Thanks to a recent announcement by the Attorney General, British Columbians will have another year to make enduring Powers of Attorney.
A Power of Attorney is a legal document that allows you to appoint another person, called an “attorney”, to manage your legal and financial affairs. (“Attorney” in this case does not mean a lawyer as they are referred to in the USA, but is simply the person to whom you grant the power of attorney)
A regular Power of Attorney automatically becomes void if you become incapable unless you have added a special clause to the Power of Attorney. An Enduring Power of Attorney contains a statement to the effect that the attorney may continue to act on your behalf if you become mentally incapable. It has been a valuable tool for disability planning.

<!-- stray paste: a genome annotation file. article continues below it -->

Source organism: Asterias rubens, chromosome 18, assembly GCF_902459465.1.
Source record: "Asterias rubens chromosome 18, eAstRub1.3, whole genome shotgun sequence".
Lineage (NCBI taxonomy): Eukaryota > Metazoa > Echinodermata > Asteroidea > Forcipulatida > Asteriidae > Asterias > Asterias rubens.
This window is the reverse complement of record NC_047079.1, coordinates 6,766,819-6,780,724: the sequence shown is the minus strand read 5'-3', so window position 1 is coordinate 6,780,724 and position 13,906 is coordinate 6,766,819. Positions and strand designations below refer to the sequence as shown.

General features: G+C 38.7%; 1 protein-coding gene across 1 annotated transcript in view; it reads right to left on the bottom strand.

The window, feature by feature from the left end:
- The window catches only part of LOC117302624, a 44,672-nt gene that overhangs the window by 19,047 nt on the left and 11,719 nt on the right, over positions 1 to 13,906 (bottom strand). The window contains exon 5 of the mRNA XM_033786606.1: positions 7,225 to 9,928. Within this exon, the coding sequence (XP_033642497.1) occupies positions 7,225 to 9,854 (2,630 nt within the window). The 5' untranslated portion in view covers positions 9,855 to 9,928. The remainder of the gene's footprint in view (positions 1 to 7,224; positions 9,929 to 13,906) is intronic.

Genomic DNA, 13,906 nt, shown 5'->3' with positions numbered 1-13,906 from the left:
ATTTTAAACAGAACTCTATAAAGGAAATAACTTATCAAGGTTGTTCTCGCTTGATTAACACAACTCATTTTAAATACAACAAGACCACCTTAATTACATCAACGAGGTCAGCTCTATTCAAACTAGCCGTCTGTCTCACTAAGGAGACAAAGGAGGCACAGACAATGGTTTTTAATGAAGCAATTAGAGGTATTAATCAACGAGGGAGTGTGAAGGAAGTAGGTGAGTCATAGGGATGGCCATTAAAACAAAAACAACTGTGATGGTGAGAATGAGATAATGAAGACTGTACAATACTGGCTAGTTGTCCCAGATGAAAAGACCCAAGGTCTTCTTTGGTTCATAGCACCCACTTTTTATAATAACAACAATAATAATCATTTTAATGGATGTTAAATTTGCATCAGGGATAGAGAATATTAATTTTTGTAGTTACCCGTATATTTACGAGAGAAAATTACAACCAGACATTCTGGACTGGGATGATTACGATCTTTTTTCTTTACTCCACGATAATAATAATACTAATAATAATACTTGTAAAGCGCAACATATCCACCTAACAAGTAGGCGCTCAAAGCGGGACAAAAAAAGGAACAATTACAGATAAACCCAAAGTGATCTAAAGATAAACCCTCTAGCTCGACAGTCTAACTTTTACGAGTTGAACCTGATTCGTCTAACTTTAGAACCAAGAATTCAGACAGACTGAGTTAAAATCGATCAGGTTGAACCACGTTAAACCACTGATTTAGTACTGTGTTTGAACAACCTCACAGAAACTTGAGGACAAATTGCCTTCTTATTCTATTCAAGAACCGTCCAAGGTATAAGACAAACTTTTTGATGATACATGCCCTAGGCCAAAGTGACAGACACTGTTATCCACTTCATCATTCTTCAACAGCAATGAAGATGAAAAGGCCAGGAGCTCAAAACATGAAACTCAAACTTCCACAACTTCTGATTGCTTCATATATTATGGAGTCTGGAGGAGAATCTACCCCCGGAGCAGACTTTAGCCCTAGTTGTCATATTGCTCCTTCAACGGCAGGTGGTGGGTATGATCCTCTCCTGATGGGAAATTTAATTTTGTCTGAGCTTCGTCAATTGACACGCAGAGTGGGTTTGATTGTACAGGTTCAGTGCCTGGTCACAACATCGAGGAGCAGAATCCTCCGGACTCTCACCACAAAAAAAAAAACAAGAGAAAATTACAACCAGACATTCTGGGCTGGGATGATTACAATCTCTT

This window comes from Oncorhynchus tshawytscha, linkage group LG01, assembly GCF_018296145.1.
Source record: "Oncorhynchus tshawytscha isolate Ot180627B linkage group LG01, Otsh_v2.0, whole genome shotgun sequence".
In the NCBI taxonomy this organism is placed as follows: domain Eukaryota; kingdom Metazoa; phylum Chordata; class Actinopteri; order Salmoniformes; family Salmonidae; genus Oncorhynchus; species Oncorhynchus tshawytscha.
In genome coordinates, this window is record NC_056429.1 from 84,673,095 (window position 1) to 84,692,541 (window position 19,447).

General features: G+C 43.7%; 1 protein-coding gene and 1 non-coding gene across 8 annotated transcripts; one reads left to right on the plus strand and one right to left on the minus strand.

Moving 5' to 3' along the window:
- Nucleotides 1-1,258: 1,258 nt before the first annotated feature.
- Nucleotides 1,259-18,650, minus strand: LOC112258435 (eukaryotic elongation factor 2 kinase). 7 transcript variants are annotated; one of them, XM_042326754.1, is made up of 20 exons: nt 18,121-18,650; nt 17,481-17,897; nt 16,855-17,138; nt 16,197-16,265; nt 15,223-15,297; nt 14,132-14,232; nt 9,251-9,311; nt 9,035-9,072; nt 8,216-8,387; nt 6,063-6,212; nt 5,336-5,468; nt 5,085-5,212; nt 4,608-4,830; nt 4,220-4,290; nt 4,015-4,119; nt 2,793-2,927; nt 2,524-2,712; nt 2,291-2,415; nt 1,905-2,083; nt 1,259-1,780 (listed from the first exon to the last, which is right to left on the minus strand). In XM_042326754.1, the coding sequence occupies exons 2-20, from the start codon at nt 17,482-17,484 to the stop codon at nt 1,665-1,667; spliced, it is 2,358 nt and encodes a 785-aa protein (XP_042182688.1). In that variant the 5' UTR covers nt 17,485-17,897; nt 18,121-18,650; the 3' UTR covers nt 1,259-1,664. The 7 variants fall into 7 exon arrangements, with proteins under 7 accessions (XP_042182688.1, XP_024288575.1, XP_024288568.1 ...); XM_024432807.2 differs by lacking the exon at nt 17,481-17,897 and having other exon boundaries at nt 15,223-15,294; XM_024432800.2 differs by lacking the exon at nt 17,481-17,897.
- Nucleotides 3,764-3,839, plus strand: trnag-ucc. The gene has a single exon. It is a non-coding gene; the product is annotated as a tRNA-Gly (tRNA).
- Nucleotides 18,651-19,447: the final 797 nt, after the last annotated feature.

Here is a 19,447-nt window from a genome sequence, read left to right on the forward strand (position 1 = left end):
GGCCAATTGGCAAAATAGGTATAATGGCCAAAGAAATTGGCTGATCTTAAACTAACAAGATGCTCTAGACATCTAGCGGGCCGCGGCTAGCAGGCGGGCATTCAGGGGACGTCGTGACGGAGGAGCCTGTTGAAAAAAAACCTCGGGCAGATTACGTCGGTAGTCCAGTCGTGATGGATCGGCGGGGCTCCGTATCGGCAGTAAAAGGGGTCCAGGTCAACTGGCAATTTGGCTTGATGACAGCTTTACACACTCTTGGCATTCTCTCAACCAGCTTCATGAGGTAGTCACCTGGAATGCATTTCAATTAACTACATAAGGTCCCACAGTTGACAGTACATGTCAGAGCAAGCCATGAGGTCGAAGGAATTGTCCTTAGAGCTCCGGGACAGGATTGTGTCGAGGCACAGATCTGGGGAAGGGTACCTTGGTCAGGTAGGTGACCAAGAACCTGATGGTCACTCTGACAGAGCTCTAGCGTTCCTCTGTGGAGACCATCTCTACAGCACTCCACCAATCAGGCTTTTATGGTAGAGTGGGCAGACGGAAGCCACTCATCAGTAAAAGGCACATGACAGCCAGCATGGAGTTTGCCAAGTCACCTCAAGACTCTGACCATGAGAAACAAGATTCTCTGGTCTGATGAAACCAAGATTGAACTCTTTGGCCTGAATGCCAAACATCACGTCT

The B.C. government had hoped to phase out the creation of new enduring powers of attorney by September 2000, replacing them with the new Representation Agreements which are more complex legal documents that also allow you to appoint a representative to manage your legal and financial affairs, but also to make health and personal care decisions for you in the same document. Unfortunately, because of their complexity, the new Representation Agreements have been costing our clients a great deal more than the old Powers of Attorney.
The extension means that new Enduring Powers of Attorney can be made until September 2001. Given the greater simplicity and familiarity of Powers of Attorney, we recommend that, before next September, clients consider making an Enduring Power of Attorney for financial matters and a separate simple Representation Agreement for health and personal care. Please call us at your convenience for more information.
Note: Another extension was announced in 2001, extending the deadline to September 2002.